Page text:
Considering Whiteness in Libraries

At a recent conference on “The Past Present and Future of Libraries,” one of the speakers offered an interesting challenge about how we might think about our collections. He asked us to image that a space alien landed in the U.S. in 2050, a time by which the Census Bureau has said we will be a predominantly non-white society. Yet, even though our citizens will be predominantly of African-American and Hispanic descent when that visitor enters our libraries, the collections will represent a heavily white, Anglo-Saxon perspective, unreflective of the larger society the space traveler sees outside the library walls.

I thought about this challenge as I was reading Ian Beilin’s essay on “The Academic Research Library’s White Past and Present,” from Topographies of Whiteness: Mapping Whiteness in Library and Information Science (edited by Gina Schlesselman-Tarango, Library Juice Press, 2017). Members of the Diversity, Equity and Inclusion working group have been discussing this book. Beilin’s essay examines the multiplicity of ways in which libraries and librarianship are embedded in white society and in whiteness as a sociological concept, representing power, exclusion, and an assumption of normativity. Interestingly, Beilin focuses not only on the demographics of our profession and the focus in our collections on the European Enlightenment tradition, which necessarily carries with it “racist and colonialist legacies;” he also looks at the architecture and physical spaces of our library environments. Many of our library structures, he observes, are designed to intimidate and to evoke an idealized white historical tradition. Writ large, this is a problem that many colleges have been struggling with, related especially to building names and monuments on campus, but Beilin powerfully shows us that libraries are neither neutral nor immune from these issues.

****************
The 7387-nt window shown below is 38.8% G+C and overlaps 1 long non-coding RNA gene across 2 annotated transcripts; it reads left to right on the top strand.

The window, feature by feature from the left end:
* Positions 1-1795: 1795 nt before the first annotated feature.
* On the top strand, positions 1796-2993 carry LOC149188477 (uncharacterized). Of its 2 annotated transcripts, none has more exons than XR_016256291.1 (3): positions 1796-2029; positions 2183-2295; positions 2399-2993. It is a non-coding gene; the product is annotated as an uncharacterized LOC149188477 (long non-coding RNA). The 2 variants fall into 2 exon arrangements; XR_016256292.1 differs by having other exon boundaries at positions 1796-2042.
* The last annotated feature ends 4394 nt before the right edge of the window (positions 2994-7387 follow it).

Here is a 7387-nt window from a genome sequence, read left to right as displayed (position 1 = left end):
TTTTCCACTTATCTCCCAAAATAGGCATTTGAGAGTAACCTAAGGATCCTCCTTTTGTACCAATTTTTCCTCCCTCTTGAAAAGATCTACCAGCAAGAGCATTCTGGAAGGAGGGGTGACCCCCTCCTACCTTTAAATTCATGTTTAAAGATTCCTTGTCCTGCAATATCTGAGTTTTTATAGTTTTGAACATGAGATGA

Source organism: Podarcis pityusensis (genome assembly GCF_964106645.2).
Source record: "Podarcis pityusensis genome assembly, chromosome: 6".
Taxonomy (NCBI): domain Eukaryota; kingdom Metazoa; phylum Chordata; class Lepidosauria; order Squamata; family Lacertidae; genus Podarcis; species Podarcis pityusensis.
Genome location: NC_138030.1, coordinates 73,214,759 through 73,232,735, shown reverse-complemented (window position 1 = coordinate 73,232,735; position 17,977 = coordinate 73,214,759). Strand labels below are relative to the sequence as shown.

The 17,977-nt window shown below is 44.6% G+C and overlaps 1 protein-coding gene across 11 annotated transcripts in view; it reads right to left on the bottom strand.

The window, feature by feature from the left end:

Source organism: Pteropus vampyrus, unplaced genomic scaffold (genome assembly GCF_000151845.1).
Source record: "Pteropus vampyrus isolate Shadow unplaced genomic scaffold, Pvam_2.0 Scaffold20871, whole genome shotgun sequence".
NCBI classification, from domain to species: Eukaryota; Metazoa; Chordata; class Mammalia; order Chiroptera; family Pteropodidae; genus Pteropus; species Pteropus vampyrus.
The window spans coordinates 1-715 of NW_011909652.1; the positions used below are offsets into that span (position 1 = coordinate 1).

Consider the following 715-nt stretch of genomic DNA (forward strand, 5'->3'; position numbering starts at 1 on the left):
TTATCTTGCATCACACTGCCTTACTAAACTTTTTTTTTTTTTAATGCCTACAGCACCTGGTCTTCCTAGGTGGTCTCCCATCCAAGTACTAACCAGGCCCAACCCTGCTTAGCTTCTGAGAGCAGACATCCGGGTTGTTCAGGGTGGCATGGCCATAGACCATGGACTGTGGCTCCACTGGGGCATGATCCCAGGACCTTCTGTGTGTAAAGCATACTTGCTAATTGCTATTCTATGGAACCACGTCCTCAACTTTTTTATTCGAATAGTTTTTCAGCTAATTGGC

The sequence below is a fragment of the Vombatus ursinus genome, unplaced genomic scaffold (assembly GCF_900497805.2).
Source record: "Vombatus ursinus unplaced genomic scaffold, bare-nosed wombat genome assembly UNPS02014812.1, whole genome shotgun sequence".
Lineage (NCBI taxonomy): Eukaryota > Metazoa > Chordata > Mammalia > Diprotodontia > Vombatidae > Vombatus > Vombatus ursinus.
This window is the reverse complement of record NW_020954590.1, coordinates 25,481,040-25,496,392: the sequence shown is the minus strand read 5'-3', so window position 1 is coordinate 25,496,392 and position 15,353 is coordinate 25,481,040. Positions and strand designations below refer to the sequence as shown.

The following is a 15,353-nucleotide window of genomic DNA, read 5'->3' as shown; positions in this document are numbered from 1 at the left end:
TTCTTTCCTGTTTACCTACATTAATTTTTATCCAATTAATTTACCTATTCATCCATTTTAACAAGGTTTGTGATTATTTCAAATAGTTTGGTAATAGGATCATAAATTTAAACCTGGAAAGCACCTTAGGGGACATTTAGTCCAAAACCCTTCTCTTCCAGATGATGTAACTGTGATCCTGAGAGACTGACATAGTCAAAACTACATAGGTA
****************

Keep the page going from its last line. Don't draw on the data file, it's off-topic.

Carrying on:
The third reminder about these problems of whiteness, libraries, and exclusion that I experienced recently was a discussion about the vast collection of digital books that the HathiTrust holds and makes available to the public. At our last board of governors meeting, we were reminded that the HathiTrust collection was mostly built by large-scale, unselective scanning of books from our largest academic libraries, and so reflects the same myopia, prejudice, and exclusion – the same violence directed to those who do not conform to the expectations of whiteness – as do our libraries themselves. We were reminded of a reflection from the article on “Rescuing Lost History: Using Big Data to Recover Black Women’s Lived Experience,” by Ruby Mendenhall and a group of her colleagues from the University of Illinois (available here), that writing was and remains itself an act of privilege. So much of our basic practice in libraries, including not just our collection decisions but also the way we create metadata and think about the users who will discover our materials, are infested with assumptions rooted in whiteness. The board considered how we might be intentional about beginning the never-ending task of balancing the HathiTrust digital materials and making this online space a little more reflective of our communities. We agreed on several steps that the organization could take – forming intentional partnerships with institutions that hold distinctive collections that could diversify the HathiTrust corpus, directing funding for strategic priorities to support the digitization of such collections, and reviewing our metadata practices to discover and reduce implicit biases.